By Marlene Boersch, Mercantile Consulting Venture Inc.
Seeding in Western Canada was eventually completed with some delays prompted by cool spring temperatures and either dry or wet conditions, depending on the location. Topsoil conditions generally improved in mid-to-late June, but weather this year seems especially unpredictable and will remain in focus before more accurate projections about this year’s production can be made. Overlay this with changing price signals before and during the drawn-out seeding season, and it seems unusually hard to reconcile the acreage division between crops and generate solid production forecasts.
The demand side of things is also subject to unusual and potentially significant pressures that could result in export volume and origin shifts. Economic conditions in countries around the globe are complicated by high inflation rates, high United States (U.S.) dollar and changing foreign exchange rates, high interest rates, fear of stagnation, sanctions and changing trade alliances, high freight and logistic costs, and fragile economies. This begs the question of whether demand for certain products will be negatively impacted, or if they might benefit from relative price changes and shifts in demand.
On the production side for peas, it has become clear that the Western Canadian pea acreage has come under pressure. Last December, it was thought that forward pea prices were too low to fully compete with new crop canola, durum, oat, or flaxseed bids. Disease pressure has added to this, and pea acres seem to be down by 7–9.9% (Agriculture and Agri-Food Canada (AAFC) estimates a 7% reduction; we think it is higher because of additional pea acreage losses in Manitoba due to adverse spring weather). Assessing average yields of 36.2 bushels per acre (bu/ac) (somewhat higher than the 5-year average) against the reduced acreage gives us a production number of 3.4 million (M) tonnes, 48% higher than last year’s 2.3 M tonnes, but well below Canada’s peak pea production of 4.9 M tonnes in 2016. There will be limited carry-in this year to augment production, even though we are using a smaller 2021/22 export number than AAFC at just under 2 M tonnes.
Canadian Pea Balance Sheet, 2016/17–P2022/23
Looking at the global pea production picture, Russia was the largest pea producer last year, and we expect Russian production to remain strong this year. Estimates of Russian pea production range from 2.7–3.1 M tonnes, so Russia is likely going to be the second largest pea producer behind Canada, and followed by the European Union (EU), which we project at 2.25 M tonnes given their 7% increase in pea acres. We estimate global production at 13.7 M tonnes compared to ~12.6 M tonnes last year and 14.9 M tonnes in 2020/21.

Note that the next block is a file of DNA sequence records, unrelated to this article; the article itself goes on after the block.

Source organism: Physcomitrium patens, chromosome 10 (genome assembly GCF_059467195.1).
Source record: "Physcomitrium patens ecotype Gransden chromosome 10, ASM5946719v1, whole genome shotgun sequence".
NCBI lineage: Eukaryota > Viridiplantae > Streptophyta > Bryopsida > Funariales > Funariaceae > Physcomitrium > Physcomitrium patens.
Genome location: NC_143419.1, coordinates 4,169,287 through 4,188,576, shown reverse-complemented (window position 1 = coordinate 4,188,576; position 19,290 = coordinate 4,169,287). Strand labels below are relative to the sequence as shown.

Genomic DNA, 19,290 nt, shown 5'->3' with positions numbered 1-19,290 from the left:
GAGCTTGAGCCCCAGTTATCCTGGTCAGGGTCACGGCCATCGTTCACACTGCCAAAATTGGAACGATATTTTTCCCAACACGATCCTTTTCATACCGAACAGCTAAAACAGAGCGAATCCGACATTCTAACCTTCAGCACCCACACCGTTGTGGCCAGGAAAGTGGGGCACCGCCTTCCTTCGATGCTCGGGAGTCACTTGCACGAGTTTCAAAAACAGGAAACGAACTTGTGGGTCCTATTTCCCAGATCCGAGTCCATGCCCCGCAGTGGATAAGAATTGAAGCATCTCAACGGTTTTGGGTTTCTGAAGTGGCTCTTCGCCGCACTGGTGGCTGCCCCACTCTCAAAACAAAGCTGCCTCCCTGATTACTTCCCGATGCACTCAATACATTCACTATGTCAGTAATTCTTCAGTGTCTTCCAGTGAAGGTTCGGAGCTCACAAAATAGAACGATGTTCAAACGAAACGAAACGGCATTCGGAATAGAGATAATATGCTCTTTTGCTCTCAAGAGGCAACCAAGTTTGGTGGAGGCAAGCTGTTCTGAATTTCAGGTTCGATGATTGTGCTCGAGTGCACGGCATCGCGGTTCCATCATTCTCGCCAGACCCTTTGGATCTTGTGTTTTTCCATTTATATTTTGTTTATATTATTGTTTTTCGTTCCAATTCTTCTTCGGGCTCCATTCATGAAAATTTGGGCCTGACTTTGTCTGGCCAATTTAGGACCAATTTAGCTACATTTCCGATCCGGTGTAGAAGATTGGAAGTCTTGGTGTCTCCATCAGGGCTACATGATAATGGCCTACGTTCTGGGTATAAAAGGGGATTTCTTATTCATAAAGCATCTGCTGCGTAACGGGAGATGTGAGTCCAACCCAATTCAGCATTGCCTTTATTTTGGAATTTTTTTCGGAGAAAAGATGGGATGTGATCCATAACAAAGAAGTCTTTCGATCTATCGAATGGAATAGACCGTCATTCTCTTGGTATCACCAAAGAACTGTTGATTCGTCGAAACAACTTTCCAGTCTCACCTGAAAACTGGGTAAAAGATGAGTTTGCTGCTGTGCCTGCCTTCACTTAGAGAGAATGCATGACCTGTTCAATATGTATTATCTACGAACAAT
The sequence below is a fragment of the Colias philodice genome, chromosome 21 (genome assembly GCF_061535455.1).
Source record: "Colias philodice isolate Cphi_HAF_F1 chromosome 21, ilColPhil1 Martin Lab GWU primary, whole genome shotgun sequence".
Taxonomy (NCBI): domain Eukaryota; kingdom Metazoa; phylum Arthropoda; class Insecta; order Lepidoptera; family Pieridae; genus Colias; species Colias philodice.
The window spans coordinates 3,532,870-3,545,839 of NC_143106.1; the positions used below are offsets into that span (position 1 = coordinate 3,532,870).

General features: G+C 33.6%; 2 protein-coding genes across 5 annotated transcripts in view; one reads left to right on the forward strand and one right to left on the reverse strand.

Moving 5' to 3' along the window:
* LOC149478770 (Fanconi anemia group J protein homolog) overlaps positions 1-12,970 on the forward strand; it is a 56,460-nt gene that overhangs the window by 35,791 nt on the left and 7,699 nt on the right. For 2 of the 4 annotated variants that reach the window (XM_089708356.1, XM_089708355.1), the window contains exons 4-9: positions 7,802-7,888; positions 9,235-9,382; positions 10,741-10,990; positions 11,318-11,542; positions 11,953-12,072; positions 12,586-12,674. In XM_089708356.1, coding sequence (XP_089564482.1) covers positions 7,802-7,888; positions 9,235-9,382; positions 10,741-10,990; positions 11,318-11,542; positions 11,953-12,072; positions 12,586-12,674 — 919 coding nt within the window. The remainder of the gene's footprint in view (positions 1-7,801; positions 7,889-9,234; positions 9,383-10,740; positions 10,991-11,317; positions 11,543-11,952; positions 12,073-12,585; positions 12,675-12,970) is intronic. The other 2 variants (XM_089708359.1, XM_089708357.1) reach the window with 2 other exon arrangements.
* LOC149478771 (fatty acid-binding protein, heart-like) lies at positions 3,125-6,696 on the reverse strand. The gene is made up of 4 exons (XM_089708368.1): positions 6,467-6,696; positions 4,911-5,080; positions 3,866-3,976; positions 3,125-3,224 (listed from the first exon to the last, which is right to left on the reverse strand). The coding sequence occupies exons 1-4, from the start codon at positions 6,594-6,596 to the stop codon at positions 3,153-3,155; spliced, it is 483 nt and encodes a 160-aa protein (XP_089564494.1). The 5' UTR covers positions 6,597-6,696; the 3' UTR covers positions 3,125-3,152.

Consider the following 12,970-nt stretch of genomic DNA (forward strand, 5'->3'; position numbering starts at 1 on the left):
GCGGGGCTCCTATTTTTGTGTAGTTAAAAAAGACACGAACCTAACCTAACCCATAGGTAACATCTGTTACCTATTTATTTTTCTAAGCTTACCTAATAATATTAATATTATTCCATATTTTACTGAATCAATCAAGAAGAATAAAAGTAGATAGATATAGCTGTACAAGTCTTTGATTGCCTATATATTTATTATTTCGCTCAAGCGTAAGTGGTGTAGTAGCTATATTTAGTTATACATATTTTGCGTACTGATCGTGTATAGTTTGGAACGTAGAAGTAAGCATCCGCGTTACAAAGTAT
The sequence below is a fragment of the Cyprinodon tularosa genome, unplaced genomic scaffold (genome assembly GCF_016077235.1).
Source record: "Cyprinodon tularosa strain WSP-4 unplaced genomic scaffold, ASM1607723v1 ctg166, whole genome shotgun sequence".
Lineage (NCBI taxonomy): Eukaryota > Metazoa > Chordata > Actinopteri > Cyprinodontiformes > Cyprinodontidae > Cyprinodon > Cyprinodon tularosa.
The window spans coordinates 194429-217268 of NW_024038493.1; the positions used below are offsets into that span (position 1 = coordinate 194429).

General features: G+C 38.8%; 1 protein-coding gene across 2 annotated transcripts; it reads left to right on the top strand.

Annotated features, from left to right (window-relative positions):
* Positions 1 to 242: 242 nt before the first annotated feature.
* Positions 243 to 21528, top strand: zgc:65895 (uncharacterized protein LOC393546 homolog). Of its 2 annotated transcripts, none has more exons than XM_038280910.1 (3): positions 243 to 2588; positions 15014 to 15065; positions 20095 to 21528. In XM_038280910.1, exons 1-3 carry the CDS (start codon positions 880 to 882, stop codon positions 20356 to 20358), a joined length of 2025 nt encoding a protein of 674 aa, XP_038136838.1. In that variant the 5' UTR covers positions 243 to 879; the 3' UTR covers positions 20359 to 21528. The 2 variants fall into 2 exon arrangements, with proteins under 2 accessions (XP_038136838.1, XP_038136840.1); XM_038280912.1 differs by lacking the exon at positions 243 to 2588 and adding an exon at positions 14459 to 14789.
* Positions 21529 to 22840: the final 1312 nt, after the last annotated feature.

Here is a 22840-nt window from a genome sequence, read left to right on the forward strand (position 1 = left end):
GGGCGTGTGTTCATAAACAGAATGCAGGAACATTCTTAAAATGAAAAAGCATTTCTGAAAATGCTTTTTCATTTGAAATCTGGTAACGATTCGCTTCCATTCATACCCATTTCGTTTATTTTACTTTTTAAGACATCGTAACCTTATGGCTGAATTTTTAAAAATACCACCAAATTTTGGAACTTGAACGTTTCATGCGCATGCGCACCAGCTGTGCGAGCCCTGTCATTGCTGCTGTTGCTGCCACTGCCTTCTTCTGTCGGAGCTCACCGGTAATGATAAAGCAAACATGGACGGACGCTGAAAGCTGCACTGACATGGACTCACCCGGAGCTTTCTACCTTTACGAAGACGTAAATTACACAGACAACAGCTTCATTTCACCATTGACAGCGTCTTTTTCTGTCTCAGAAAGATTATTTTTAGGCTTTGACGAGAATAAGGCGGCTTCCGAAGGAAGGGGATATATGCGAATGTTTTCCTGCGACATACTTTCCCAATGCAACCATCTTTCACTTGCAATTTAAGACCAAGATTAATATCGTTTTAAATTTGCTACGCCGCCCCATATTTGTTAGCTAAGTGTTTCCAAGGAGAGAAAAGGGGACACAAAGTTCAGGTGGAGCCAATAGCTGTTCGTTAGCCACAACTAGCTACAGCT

Global Pea Production Estimate, 2019/20–P2022/23
On the demand side for peas, we can also expect some significant changes. For example, Russian peas are sanctioned by the EU because of Russia’s aggression on the Ukraine, so will not be welcomed there. This may open the EU market for more Canadian exports. On the other hand, Russia will be marketing aggressively into countries that have still been accepting Russian exports, like Bangladesh, Pakistan, and India.
China, Canada’s single biggest buyer of peas, may hasten the acceptability of Russian peas into China due to recent events, where Canada so far has held the bulk of the market share. We expect China to buy Russian peas, which would adversely affect Canadian pea exports to that destination.
Another big unknown is the Indian market. India has virtually been closed to Canadian pea exports, but this might change under the current circumstances. Food price inflation is an increasing and very important problem in India (8.4% in April) where a lot of people spend a high percentage of their income on food (~35% of annual income on average). We also know that the wheat crop in India is much lower than initially expected and some of the same weather will have affected pulse crops. Within the food supply, pulses are an important source of protein in India, especially in an environment of increasing prices of meat. Pulse production in India has been increasing, but not in line with increasing consumption because it has been hard to improve yields meaningfully. This begs the question if India needs to, or is forced to, rethink their restrictive import policies of the last couple of years to access pulses elsewhere. If so, this may well put peas back on the list of acceptable imports because of their price advantage. In past years, India has imported up to 1.6 M tonnes of Canadian peas (2011), so buyers know their merits and how to incorporate them into their usage. Should India decide to again open their door to pea imports, this would have a significant impact on the market. We essentially consider that pulses are still relatively cheap compared to other food stuffs and expect demand for pulses for human consumption to be at their height.